But I’m an adult. I’ve had years of practice shrugging off the pressure from my peers, the insatiable need to blend in.  I’m okay being known as the Crazy Garden Lady.  No longer requiring the validation of strangers, the safety of similar, I can dance with abandon.

With time, my kids will get there, too.  Once they’ve had the chance to develop their own identity. It’s okay. I get that not everyone wants to be the Crazy Garden Lady (though I can’t imagine why not.  Think of the fun they’re missing out on!). But one day they’ll come to terms with themselves and see this field as I do; beautiful in bits and pieces, as well as a whole, weeds, bare spots and all.

Chive Plants Ready for Seed Harvest

Is your chives plant ready for seed harvest? How do you know?

Passing by them on your way to the rosemary on a gorgeous April day, the sunshine high and bright, the breeze brisk but temperate, you notice your chives plant flowers have some dark seed-looking things perched within them.  The chives flowers have long since lost their bloom (a good sign you’re on your way to seed production), but now what?

“Begin by plucking” is my motto. I pluck those old buds right off the stem and head indoors.  Shaking the black dots off the petals, I gather them into a pile on my counter and run a quick search of the internet for confirmation. Small black bean-shaped seeds.  I look at the computer image, look at my seeds. Yep, that’s exactly what I had in my hot little hands!  But they’re actually flat.  At least to my aging eyes it appears that they’re flat.

Well, by golly, it’s time to march back outside and harvest the rest of them!  Excited gardeners are full of energy and exuberance–we don’t wait for nuthin’!  Especially when it comes to harvest. However, remember the brisk April wind I mentioned? Harvesting chives seeds is best done on days with minimal wind.  Of course it is.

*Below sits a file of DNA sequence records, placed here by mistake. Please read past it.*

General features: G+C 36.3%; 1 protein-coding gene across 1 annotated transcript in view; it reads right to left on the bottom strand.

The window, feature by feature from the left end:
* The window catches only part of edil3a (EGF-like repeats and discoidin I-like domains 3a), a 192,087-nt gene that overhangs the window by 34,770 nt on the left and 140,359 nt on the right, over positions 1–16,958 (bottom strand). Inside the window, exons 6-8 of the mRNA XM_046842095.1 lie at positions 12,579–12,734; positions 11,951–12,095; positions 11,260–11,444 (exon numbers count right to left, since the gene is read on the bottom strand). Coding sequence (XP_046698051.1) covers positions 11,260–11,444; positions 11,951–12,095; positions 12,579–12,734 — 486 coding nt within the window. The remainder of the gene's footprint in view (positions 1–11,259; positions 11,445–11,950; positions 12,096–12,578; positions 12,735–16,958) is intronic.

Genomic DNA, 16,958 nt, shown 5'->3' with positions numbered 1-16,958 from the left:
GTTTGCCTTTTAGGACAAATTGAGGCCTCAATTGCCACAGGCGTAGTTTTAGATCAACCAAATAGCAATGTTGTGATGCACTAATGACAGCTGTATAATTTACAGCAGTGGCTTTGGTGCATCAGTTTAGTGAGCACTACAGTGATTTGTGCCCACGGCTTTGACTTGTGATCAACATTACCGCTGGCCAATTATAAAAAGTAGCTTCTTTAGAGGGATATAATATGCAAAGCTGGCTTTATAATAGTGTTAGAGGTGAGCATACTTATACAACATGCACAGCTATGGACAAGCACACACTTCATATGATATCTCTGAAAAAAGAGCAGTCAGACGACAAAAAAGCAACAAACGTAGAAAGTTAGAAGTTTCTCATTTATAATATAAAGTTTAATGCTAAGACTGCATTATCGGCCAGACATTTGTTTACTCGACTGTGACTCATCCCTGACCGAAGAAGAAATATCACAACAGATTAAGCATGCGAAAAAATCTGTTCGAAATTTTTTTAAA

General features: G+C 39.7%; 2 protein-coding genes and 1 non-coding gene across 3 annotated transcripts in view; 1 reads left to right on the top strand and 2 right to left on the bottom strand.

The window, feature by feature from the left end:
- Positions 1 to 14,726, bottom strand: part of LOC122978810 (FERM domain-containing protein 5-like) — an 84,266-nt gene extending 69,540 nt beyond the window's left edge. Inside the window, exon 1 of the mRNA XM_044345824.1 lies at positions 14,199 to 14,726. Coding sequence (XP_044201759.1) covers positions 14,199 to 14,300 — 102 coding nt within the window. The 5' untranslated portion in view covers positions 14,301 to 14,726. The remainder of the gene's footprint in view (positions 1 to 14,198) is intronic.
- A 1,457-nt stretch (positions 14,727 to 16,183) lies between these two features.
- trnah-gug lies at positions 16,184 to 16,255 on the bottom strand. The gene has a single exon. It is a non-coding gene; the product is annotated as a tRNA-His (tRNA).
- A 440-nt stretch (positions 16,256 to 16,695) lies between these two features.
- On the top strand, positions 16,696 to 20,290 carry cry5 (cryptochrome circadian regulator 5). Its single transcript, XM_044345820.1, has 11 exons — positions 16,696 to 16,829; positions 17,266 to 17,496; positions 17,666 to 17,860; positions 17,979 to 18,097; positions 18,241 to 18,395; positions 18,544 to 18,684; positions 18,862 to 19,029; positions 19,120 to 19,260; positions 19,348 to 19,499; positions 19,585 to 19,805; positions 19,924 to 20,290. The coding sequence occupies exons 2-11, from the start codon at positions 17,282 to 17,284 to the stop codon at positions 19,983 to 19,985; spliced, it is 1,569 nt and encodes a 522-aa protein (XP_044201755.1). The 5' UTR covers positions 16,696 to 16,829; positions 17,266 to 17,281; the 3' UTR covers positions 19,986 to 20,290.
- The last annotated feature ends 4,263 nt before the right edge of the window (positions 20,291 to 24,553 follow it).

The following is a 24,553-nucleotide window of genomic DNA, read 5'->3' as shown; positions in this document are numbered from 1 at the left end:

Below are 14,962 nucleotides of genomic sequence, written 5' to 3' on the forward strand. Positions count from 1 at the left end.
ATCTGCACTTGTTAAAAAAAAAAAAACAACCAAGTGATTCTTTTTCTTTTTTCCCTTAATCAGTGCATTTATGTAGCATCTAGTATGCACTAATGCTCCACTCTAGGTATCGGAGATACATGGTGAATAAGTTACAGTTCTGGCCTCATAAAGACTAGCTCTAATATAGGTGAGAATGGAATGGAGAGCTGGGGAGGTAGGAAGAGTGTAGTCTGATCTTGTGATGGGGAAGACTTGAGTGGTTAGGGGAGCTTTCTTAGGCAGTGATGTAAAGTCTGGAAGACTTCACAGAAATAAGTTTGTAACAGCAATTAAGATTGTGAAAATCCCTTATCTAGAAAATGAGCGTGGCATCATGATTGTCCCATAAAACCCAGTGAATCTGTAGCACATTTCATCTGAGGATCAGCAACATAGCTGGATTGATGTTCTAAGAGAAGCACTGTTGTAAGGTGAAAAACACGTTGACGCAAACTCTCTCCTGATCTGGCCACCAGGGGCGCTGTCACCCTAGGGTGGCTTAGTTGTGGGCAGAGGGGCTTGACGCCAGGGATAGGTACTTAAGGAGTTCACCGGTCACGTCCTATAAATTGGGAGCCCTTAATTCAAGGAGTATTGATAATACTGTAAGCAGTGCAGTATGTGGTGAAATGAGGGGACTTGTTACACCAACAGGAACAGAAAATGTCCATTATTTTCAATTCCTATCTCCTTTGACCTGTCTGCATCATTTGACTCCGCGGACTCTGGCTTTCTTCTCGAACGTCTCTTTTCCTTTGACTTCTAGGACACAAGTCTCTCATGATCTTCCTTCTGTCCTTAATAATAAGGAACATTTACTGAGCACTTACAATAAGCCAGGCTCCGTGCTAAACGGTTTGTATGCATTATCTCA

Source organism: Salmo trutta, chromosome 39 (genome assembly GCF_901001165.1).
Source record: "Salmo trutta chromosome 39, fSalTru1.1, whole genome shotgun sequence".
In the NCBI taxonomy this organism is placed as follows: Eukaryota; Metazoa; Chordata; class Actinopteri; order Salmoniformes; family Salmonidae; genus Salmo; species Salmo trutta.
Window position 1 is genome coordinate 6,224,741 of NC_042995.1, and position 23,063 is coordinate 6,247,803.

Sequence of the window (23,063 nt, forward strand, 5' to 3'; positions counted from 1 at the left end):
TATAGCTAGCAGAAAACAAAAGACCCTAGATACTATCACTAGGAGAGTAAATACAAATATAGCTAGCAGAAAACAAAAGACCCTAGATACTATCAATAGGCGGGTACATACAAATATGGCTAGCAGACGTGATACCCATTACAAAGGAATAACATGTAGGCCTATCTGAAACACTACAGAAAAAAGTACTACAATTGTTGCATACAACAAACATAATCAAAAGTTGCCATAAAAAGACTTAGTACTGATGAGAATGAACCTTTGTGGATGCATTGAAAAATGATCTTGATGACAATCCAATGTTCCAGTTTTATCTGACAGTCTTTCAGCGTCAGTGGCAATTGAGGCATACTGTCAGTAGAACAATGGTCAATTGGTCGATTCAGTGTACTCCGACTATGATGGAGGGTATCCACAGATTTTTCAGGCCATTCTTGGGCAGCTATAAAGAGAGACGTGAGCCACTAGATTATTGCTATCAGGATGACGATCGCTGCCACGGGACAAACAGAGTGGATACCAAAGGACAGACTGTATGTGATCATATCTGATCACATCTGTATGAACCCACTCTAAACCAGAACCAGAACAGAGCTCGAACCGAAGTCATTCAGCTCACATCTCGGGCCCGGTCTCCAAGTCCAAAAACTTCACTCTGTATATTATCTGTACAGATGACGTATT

But fear not, enthusiastic gardener! You work quickly and meticulously snipping and collecting, depositing into your homemade seed packet. These babies are valuable! You love your chives, don’t you?

Of course you do. Label your packet and hold them until it’s time to plant chives again. If you’re planting indoors, plant chives seeds in the dark at about 60-70F. Once they sprout, move them into the light. If planting outdoors, wait until threat of frost has passed and sow in the ground. Keep in mind they prefer warm rich light soil and lots of sun. By the way, it’s helpful to know that you don’t have to wait until your chives go to seed. You can divide your plants into clumps and replant as a method of increasing the “chives love.” Just be sure that each small plant has about 10-12 buds on it.

Lemon Blossoms Abound

Tis’ the season for lemon blossoms. I have one potted bush outside my patio that produces nicely. Last season, it produced almost half a dozen lemons. However this year, I’m hoping for much more.

Just look at these gorgeous blooms!

And every bloom equals a future lemon.

A few are currently bursting from the stem.

Gets you excited, doesn’t it? Which brings me to the bad news. I’m going to have to wait months before these babies are ready for picking! Ugh. Guess I’ll spend my time gazing upon them until then. If you’re interested in trying your hand at growing lemons, remember these important tips:

Lemons require LOTS of light. They are sensitive to the cold and need protection from frost. They prefer well-draining soil that is slightly acidic. Keep soil evenly moist, though do water deeply at least once a week. And if you’re growing your lemon tree in a pot like me, remember to keep it outside when the blossoms are bursting. You need bees to complete this transformation from blossom to fruit. Happy gardening!